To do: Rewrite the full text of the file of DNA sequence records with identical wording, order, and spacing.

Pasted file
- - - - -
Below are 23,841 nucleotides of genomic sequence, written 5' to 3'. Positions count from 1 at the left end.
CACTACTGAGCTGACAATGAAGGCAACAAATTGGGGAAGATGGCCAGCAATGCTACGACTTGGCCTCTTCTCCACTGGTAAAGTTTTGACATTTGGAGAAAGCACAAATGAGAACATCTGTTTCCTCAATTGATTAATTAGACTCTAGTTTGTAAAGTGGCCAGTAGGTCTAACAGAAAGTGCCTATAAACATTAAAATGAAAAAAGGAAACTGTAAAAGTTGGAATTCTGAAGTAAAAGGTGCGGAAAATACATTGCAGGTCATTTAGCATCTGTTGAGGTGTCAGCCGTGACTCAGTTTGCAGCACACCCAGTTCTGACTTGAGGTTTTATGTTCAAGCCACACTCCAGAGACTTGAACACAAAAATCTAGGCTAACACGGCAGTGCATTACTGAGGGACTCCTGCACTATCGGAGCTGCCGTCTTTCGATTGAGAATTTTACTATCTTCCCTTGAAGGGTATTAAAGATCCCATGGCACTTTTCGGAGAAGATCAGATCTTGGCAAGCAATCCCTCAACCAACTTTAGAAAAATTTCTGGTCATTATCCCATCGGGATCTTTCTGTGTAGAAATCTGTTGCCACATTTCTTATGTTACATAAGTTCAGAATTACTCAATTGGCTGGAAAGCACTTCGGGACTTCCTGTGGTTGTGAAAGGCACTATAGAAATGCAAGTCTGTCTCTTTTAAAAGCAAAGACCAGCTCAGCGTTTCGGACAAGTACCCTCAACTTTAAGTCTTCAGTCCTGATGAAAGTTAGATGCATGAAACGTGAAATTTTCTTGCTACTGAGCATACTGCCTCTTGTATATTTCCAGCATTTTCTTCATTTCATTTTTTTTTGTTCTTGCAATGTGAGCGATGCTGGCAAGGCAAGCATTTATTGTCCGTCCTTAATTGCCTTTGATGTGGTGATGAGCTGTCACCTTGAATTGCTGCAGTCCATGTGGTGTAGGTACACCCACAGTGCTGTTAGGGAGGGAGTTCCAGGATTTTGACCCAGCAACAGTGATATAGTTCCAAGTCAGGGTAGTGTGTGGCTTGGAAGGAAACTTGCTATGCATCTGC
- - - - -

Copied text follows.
Below are 23,841 nucleotides of genomic sequence, written 5' to 3'. Positions count from 1 at the left end.
CACTACTGAGCTGACAATGAAGGCAACAAATTGGGGAAGATGGCCAGCAATGCTACGACTTGGCCTCTTCTCCACTGGTAAAGTTTTGACATTTGGAGAAAGCACAAATGAGAACATCTGTTTCCTCAATTGATTAATTAGACTCTAGTTTGTAAAGTGGCCAGTAGGTCTAACAGAAAGTGCCTATAAACATTAAAATGAAAAAAGGAAACTGTAAAAGTTGGAATTCTGAAGTAAAAGGTGCGGAAAATACATTGCAGGTCATTTAGCATCTGTTGAGGTGTCAGCCGTGACTCAGTTTGCAGCACACCCAGTTCTGACTTGAGGTTTTATGTTCAAGCCACACTCCAGAGACTTGAACACAAAAATCTAGGCTAACACGGCAGTGCATTACTGAGGGACTCCTGCACTATCGGAGCTGCCGTCTTTCGATTGAGAATTTTACTATCTTCCCTTGAAGGGTATTAAAGATCCCATGGCACTTTTCGGAGAAGATCAGATCTTGGCAAGCAATCCCTCAACCAACTTTAGAAAAATTTCTGGTCATTATCCCATCGGGATCTTTCTGTGTAGAAATCTGTTGCCACATTTCTTATGTTACATAAGTTCAGAATTACTCAATTGGCTGGAAAGCACTTCGGGACTTCCTGTGGTTGTGAAAGGCACTATAGAAATGCAAGTCTGTCTCTTTTAAAAGCAAAGACCAGCTCAGCGTTTCGGACAAGTACCCTCAACTTTAAGTCTTCAGTCCTGATGAAAGTTAGATGCATGAAACGTGAAATTTTCTTGCTACTGAGCATACTGCCTCTTGTATATTTCCAGCATTTTCTTCATTTCATTTTTTTTTGTTCTTGCAATGTGAGCGATGCTGGCAAGGCAAGCATTTATTGTCCGTCCTTAATTGCCTTTGATGTGGTGATGAGCTGTCACCTTGAATTGCTGCAGTCCATGTGGTGTAGGTACACCCACAGTGCTGTTAGGGAGGGAGTTCCAGGATTTTGACCCAGCAACAGTGATATAGTTCCAAGTCAGGGTAGTGTGTGGCTTGGAAGGAAACTTGCTATGCATCTGC